During the pandemic I started a job at Whole Foods. It happens. Things were fine for a while, I guess.
On Thanksgiving Day, I started receiving text alerts from Whole Foods’ corporate messaging service. The body of the text is as follows:
I received 4 of these texts in about a week. Some of the texts had alternate wording in a very crucial area: instead of an “additional case,” it read “additional cases.” For this reason, I can venture that there were, at the very least, six new cases in a week, starting on Thursday, Nov. 26th.
I was told that the majority of the new cases had come from the bakery section. On Black Friday, the section was closed with all team members instructed to get tested. The employees were back by the end of the weekend. A few days later, on my break, I received one of the pluralized “additional cases” alerts while on my break.
Questions that swam beneath my consciousness began to gasp for air. Are the overnight employees told to stay home while the store deals with COVID-19 cleaning? Does the store ever close, or are there always people in it? After a confirmed case, what gets sanitized besides the person’s section? The elevator, the break room, the locker rooms, the toilets, the kitchen?
Did it even matter what team you were on? We all used the same microwave.
The questions formed an urgency in my mind. As someone with four roommates (two of whom work in medical facilities) and two high-risk parents in their sixties, I I’d have nowhere to live if I got sick.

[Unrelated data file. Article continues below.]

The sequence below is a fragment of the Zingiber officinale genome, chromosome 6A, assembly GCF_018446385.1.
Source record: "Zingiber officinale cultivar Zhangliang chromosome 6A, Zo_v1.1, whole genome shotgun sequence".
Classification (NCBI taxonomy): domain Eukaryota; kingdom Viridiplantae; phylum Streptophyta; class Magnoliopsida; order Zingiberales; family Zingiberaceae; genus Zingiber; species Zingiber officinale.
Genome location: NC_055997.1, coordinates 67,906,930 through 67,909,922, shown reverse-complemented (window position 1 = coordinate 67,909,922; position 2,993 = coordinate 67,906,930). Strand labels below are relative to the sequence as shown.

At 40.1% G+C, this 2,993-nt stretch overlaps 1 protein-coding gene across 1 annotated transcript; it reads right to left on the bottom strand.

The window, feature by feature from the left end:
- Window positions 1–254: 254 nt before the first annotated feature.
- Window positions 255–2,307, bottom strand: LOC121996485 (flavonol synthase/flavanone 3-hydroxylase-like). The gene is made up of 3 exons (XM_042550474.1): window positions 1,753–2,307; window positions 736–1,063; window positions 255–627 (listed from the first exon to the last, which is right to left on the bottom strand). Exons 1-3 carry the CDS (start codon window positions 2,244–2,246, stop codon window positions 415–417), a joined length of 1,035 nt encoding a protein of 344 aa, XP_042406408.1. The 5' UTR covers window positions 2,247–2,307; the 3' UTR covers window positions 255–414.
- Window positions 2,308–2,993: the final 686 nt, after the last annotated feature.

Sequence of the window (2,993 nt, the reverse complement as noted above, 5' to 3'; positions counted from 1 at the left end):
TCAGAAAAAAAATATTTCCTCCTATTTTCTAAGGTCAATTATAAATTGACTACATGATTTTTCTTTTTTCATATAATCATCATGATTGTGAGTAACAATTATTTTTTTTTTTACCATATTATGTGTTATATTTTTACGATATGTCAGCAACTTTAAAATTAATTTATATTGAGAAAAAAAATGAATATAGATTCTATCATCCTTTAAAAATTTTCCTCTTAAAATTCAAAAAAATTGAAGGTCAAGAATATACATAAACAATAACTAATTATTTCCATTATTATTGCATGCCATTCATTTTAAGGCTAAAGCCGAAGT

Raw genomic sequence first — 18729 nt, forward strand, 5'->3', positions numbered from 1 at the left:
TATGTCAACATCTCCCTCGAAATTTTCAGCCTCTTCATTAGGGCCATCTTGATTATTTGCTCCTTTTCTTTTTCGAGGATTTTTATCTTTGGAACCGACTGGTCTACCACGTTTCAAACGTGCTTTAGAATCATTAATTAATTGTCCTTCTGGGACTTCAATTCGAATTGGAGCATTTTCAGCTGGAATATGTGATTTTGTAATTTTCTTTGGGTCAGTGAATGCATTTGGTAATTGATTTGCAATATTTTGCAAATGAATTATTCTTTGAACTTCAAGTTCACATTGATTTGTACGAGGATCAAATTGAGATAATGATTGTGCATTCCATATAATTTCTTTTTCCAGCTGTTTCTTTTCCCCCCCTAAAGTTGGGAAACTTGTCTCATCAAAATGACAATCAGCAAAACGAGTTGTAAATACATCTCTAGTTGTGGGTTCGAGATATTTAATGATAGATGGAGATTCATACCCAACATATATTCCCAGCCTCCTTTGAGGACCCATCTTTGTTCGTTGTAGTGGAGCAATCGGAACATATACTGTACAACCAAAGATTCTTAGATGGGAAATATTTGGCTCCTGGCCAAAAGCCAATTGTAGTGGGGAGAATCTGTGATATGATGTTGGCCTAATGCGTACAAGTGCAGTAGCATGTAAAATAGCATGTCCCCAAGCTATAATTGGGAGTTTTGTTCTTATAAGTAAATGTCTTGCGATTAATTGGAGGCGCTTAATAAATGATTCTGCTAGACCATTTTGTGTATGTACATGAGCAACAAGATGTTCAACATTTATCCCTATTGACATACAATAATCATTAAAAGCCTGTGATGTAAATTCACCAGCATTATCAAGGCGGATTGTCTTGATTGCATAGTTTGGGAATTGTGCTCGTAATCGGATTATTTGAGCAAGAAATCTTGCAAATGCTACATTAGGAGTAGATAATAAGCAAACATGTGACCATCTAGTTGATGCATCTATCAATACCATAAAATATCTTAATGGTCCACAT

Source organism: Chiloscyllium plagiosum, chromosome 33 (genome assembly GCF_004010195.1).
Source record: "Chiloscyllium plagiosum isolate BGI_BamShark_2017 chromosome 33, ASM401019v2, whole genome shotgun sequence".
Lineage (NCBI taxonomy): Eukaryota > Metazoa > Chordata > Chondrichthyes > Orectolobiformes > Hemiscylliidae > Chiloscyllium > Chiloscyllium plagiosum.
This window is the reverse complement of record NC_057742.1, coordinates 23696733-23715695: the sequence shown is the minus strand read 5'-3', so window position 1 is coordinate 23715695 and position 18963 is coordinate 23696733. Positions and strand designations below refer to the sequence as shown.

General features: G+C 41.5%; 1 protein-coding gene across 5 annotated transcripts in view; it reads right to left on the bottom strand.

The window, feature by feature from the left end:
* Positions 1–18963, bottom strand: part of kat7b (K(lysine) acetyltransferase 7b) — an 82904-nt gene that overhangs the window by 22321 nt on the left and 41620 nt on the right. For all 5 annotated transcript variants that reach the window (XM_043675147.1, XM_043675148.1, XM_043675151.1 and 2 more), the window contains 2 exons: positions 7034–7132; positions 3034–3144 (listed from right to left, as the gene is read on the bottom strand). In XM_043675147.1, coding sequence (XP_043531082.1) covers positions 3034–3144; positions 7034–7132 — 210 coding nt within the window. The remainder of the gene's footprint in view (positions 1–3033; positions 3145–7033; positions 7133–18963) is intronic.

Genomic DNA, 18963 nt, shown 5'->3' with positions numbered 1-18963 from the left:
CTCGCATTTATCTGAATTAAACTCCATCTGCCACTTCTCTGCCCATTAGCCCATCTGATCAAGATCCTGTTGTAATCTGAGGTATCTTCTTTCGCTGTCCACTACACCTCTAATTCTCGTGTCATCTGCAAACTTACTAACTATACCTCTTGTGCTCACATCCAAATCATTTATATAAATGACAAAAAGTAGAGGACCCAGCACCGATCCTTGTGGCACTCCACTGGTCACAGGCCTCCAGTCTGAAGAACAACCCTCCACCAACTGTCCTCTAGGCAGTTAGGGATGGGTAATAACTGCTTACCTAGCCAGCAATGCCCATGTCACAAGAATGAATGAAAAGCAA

I quit the next day. On the phone, my assistant supervisor confirmed the lack of containment when he told me that last night’s cases “had come from Amazon shoppers, not the bakery.” He said he understood my concern, and wished me luck. That was on December 4th. Since then, I’ve received two more alert texts, bringing the sick count to a minimum of 10 at the point of this writing.
I can’t help but compare my ordeal to the experience of my friend, Barry*, who works at Trader Joe’s. The last time we saw each other he spent an hour expressing his frustrations, fears, and predictions for supermarket workers as COVID-19 slid into its second wave. One thing he said, about Trader Joe’s corporate, knocked in my head for days afterwards. It knocked when I told Whole Foods I quit. He’d said:
“They are not going to do anything about the situation until a lot more of us get sick.”
MITCH McCONNELL, AMAZON, AND HEALTH THEATER
On the heels of Mitch McConnell’s successful campaign to keep $900 billion in funds away from civilians, most Americans find themselves either sick, jobless, or some combination thereof. The reason for McConnell’s stance, according to Time Magazine, was to create a “liability shield…for companies and organizations facing potential COVID-19 lawsuits.”
Fittingly, The Senate Majority Leader’s verdict was only just preceded in the news by the double gut-punch of Amazon hitting one million employees, and the launching of an international campaign by a number of its employees.
After Black Friday of this year, The Intercept reported “oordinated strikes, work stoppages, and protests of varying size… in Bangladesh, India, Australia, Germany, Poland, Spain, France, the U.K., the U.S. and beyond,” by an international movement called Make Amazon Pay–a difficult proposition at the very least, but I count myself among the hopeful.
With McConnell in charge, Amazon has yet to see its day in court regarding COVID-19 safety violations (at least in the U.S.), but, really–what do they expect us to do in the meantime? Don’t Amazon, its subsidiaries, and countless other companies, expect us to riot for our bread and roses sometime soon? How do they expect to pacify us?
“All we’ve done so far,” Barry said of his store’s safety protocol, “really just boils down to a form of ‘health theater.’”
While the term ‘health theater’, or versions of it, is gaining popularity in its own right, Barry likened it to running around with a fire extinguisher during a five-alarm blaze.